However, much like in The Sweet Hereafter or Exotica, it's less important who is responsible than how the characters deal with the loss.  But in Where The Truth Lies, we're not dealing with the common person, we're dealing with popular stars that have been in the spotlight their whole life.  As such Egoyan has some insight into how they must hide themselves (traipsing back into his own identity issues dealt with previously), but there's not as much empathy on display as in his greater works.

Instead we're kept at a curious distance from the action.  Even with his more "heady" films such as Family Viewing or Speaking Parts, there was the sense that Egoyan had more of a personal investment in the way the characters lives played out.  Instead it's all pageantry in Where The Truth Lies and no one ever really comes out as more than their persona except when they're engaged in sex.  Granted, the same charge could be leveled against those films I just mentioned, but there was a driving force beyond the characters in those earlier films that's not present here.

This isn't to say that the cast doesn't deliver their A-game.  As a long time fan of both Firth and Bacon it was interesting to see them play off each other in hot/cool measures.  A special note must be given to Firth, who internalizes the rage and helplessness of his characters private bisexuality so much that it becomes a partial template for his eventual performance in the stellar A Single Man.  As for Bacon, he let's his alpha-male nature shine on as the act it is, grateful for the passing touch of someone as superficially connected as Lohman's character, Karen.

As effective the lurid content is in Egoyan's hands, the acting quality between Firth and Lohman couldn't be helped.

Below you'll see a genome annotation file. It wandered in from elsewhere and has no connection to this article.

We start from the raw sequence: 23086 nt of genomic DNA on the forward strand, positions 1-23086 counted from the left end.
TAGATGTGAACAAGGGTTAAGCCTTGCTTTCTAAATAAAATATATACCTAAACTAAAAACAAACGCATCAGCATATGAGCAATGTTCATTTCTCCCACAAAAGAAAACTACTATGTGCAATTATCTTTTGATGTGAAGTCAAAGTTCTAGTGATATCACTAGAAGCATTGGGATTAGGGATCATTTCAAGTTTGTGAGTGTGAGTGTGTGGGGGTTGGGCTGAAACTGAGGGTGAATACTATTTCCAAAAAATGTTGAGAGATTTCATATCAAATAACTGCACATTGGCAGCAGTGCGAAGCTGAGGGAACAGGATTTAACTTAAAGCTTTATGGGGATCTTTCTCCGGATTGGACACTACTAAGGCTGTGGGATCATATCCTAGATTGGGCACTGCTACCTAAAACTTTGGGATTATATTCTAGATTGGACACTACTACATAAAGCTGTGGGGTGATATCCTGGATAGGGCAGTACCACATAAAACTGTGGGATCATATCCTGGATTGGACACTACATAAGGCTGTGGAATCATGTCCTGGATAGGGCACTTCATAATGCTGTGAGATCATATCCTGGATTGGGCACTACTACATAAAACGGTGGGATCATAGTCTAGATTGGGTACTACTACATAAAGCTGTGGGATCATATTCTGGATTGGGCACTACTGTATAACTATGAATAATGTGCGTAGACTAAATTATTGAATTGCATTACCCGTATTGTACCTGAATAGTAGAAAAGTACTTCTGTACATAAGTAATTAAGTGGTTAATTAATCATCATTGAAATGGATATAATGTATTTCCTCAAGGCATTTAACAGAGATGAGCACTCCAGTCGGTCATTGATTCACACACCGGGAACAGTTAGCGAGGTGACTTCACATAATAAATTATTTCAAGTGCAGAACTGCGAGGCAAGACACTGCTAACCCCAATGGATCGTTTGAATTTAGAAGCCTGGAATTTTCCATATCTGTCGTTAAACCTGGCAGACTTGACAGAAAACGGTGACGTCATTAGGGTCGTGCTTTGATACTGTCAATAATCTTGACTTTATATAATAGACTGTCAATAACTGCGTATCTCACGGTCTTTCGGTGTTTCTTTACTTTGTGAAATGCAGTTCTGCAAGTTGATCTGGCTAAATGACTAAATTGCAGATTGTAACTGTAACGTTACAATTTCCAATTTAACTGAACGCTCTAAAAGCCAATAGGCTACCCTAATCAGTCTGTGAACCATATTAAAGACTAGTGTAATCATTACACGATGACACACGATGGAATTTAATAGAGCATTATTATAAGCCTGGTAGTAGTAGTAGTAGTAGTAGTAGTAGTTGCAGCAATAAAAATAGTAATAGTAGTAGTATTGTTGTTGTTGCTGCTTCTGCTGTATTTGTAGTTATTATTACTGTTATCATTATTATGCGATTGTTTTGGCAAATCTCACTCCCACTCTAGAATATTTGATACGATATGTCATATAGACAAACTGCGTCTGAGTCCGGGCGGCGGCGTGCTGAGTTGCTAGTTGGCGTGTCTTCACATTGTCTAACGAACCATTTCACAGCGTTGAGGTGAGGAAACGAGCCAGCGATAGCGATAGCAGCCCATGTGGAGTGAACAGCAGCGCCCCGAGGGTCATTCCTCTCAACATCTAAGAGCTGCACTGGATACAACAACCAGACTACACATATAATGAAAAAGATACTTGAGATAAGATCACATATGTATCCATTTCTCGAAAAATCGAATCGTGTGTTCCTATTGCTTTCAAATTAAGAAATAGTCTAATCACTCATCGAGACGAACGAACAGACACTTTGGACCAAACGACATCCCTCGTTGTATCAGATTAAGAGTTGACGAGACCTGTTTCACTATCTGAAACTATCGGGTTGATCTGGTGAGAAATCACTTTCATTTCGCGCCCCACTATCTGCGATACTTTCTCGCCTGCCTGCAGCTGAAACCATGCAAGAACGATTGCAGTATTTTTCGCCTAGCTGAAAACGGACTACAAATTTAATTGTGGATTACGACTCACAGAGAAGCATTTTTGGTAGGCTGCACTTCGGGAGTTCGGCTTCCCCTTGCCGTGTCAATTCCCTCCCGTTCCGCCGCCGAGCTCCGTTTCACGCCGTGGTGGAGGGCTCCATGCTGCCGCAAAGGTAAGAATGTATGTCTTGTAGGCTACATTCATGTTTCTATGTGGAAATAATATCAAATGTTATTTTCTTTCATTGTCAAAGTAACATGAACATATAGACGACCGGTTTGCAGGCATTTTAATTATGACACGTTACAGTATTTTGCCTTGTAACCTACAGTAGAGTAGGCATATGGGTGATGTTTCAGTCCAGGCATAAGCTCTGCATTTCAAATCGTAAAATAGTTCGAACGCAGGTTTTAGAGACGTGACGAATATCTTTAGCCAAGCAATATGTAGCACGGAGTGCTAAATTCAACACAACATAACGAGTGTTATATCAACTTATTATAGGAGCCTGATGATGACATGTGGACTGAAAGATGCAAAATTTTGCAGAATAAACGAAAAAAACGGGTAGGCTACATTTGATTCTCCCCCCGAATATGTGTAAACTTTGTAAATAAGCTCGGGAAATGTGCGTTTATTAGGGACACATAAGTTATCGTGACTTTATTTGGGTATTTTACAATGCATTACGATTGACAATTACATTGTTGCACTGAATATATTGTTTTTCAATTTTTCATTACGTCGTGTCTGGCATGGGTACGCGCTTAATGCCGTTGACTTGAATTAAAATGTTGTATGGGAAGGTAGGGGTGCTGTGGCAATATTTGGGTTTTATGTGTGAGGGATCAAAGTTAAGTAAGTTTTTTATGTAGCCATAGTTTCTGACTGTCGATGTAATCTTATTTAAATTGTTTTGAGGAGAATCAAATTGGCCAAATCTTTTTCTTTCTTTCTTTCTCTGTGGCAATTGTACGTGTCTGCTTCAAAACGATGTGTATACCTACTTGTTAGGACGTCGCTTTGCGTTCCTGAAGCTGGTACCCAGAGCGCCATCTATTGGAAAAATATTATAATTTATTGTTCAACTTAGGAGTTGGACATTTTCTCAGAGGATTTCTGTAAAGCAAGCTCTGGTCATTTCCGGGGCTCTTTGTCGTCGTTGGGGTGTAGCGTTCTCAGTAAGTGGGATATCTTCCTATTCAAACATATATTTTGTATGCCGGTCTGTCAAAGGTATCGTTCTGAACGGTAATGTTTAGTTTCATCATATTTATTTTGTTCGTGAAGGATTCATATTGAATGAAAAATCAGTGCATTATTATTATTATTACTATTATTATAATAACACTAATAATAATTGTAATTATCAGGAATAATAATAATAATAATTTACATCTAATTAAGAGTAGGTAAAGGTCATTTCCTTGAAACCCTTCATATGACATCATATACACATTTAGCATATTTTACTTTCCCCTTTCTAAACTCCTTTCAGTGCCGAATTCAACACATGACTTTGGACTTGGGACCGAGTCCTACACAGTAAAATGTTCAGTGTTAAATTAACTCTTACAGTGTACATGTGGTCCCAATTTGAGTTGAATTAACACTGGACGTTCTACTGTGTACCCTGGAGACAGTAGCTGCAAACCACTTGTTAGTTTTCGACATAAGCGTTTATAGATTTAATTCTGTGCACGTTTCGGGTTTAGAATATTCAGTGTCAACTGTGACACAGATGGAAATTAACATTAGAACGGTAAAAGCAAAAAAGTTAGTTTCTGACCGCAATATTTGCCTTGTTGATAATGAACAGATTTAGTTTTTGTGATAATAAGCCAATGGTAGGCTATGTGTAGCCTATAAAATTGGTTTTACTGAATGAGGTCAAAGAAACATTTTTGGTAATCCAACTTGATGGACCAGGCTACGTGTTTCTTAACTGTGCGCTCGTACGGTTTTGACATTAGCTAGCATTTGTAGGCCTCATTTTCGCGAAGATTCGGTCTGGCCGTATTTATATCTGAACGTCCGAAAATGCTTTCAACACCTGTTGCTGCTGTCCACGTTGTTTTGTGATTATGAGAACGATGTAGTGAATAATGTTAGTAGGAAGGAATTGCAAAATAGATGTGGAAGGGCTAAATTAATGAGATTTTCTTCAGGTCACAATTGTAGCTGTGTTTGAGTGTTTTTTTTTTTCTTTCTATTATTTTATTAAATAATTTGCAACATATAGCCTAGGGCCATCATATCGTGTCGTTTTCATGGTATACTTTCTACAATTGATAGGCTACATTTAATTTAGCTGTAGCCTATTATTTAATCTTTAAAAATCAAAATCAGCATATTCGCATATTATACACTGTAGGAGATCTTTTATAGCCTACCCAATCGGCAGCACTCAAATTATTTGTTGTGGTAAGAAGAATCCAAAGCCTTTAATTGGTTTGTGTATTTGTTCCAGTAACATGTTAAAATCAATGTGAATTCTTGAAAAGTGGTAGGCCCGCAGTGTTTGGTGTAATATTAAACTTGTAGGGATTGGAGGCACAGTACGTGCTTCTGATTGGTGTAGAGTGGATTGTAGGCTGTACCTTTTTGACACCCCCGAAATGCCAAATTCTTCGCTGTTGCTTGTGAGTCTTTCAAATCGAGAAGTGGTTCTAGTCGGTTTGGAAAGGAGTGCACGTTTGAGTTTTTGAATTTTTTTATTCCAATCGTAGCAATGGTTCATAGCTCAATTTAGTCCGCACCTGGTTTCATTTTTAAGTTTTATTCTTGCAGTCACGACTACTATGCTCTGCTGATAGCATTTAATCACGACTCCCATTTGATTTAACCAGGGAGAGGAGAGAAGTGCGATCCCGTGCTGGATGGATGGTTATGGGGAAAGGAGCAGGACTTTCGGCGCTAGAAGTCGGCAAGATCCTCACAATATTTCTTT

Now I must get to part of why the film doesn't work.  Alison Lohman is pretty bad in this film.  Firth and Bacon are able to tap into their character's private sides and show how horrible it is that they've had to conceal themselves for so long.  Lohman, in contrast, is a leftover from the 50's in the worst sense.  She's a pluck reporter with no pulsing drive, and though the reasons for her character's involvement are soon clear, she's unable to tap into the murky depths that Firth and Bacon can.  Normally, this might not be so bad, but given her direct connection to the characters (revealed much earlier on than anticipated) it feels a bit strange that she's not a darker spirit like the two of them.

Egoyan's presentation, for once, leaves something to be desired as well.  He does such a remarkable job recalling the false airs of the 50's with his soft focus and bright lights that the film becomes difficult to look at in times.  His frankness with the sexual matter is still appreciated, but there is one moment where things collapse into an unfortunately funny sexual escapade (cunnilingus on Karen) that it's not as indicative of the strange sexual impulses she and Vince have been harboring all these years.  When "Alice" (of the Wonderland persuasion) comes up from Karen's vagina with fluids on her chin it's not the result of childhood fantasies evolving into adult desires (as intended), but a silly moment where it looks like "Alice" could have used a towel before she delivered her lines.

It's, for me, Egoyan's least successful film.  I enjoy the observations of how Lanny and Vince have to lock their true nature's inside to satiate the public.  But Lohman's performance and overall presentation keep me from connecting completely to the intellectual observations of the film, or the lurid subtext of the source material.  I could see a director like John McNaughton playing the material one way or the other to perfection.  But Egoyan is too in love with the lurid and heady aspects of desire for him to be a good director for the material.  His stumbles are very few, so few that this is the only one, but Where The Truth Lies is not a successful Egoyan piece - though not for lack of trying.

Next week, hopefully and finally, is the Bob Hoskins starring Felicia's Journey - part of Egoyan's masterpiece trilogy.  See you then!

Where The Truth Lies (2005)
Screenplay and direction by Atom Egoyan.
Starring Kevin Bacon, Colin Firth and Alison Lohman.

Egoyan with text

Posted by Andrew